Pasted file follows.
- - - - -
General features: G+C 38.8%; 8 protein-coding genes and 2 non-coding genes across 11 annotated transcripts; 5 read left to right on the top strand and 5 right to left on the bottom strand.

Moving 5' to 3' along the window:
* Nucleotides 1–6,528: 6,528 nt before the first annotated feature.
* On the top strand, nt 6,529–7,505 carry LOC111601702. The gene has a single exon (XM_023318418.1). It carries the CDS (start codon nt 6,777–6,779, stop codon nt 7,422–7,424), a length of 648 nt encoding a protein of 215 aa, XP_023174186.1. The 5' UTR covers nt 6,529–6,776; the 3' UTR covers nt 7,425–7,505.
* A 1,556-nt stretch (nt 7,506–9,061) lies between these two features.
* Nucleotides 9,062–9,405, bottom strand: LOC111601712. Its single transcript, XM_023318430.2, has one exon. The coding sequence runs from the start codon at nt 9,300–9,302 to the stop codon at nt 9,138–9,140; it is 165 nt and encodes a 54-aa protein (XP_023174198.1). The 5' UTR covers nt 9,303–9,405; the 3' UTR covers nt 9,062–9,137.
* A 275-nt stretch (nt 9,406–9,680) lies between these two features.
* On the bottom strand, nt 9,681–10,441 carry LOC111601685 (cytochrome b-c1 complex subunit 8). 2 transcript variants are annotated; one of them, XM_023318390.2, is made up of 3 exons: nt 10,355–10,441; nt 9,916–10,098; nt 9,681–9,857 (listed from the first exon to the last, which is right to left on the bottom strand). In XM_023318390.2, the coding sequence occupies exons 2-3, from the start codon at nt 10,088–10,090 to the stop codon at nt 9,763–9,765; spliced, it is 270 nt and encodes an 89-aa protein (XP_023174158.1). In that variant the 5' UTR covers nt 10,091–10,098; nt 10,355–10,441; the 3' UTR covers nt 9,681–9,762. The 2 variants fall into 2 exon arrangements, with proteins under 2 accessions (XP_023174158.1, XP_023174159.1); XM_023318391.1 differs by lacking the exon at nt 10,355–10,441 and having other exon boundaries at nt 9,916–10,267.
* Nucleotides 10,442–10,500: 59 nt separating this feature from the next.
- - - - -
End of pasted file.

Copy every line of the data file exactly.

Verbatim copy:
General features: G+C 38.8%; 8 protein-coding genes and 2 non-coding genes across 11 annotated transcripts; 5 read left to right on the top strand and 5 right to left on the bottom strand.

Moving 5' to 3' along the window:
* Nucleotides 1–6,528: 6,528 nt before the first annotated feature.
* On the top strand, nt 6,529–7,505 carry LOC111601702. The gene has a single exon (XM_023318418.1). It carries the CDS (start codon nt 6,777–6,779, stop codon nt 7,422–7,424), a length of 648 nt encoding a protein of 215 aa, XP_023174186.1. The 5' UTR covers nt 6,529–6,776; the 3' UTR covers nt 7,425–7,505.
* A 1,556-nt stretch (nt 7,506–9,061) lies between these two features.
* Nucleotides 9,062–9,405, bottom strand: LOC111601712. Its single transcript, XM_023318430.2, has one exon. The coding sequence runs from the start codon at nt 9,300–9,302 to the stop codon at nt 9,138–9,140; it is 165 nt and encodes a 54-aa protein (XP_023174198.1). The 5' UTR covers nt 9,303–9,405; the 3' UTR covers nt 9,062–9,137.
* A 275-nt stretch (nt 9,406–9,680) lies between these two features.
* On the bottom strand, nt 9,681–10,441 carry LOC111601685 (cytochrome b-c1 complex subunit 8). 2 transcript variants are annotated; one of them, XM_023318390.2, is made up of 3 exons: nt 10,355–10,441; nt 9,916–10,098; nt 9,681–9,857 (listed from the first exon to the last, which is right to left on the bottom strand). In XM_023318390.2, the coding sequence occupies exons 2-3, from the start codon at nt 10,088–10,090 to the stop codon at nt 9,763–9,765; spliced, it is 270 nt and encodes an 89-aa protein (XP_023174158.1). In that variant the 5' UTR covers nt 10,091–10,098; nt 10,355–10,441; the 3' UTR covers nt 9,681–9,762. The 2 variants fall into 2 exon arrangements, with proteins under 2 accessions (XP_023174158.1, XP_023174159.1); XM_023318391.1 differs by lacking the exon at nt 10,355–10,441 and having other exon boundaries at nt 9,916–10,267.
* Nucleotides 10,442–10,500: 59 nt separating this feature from the next.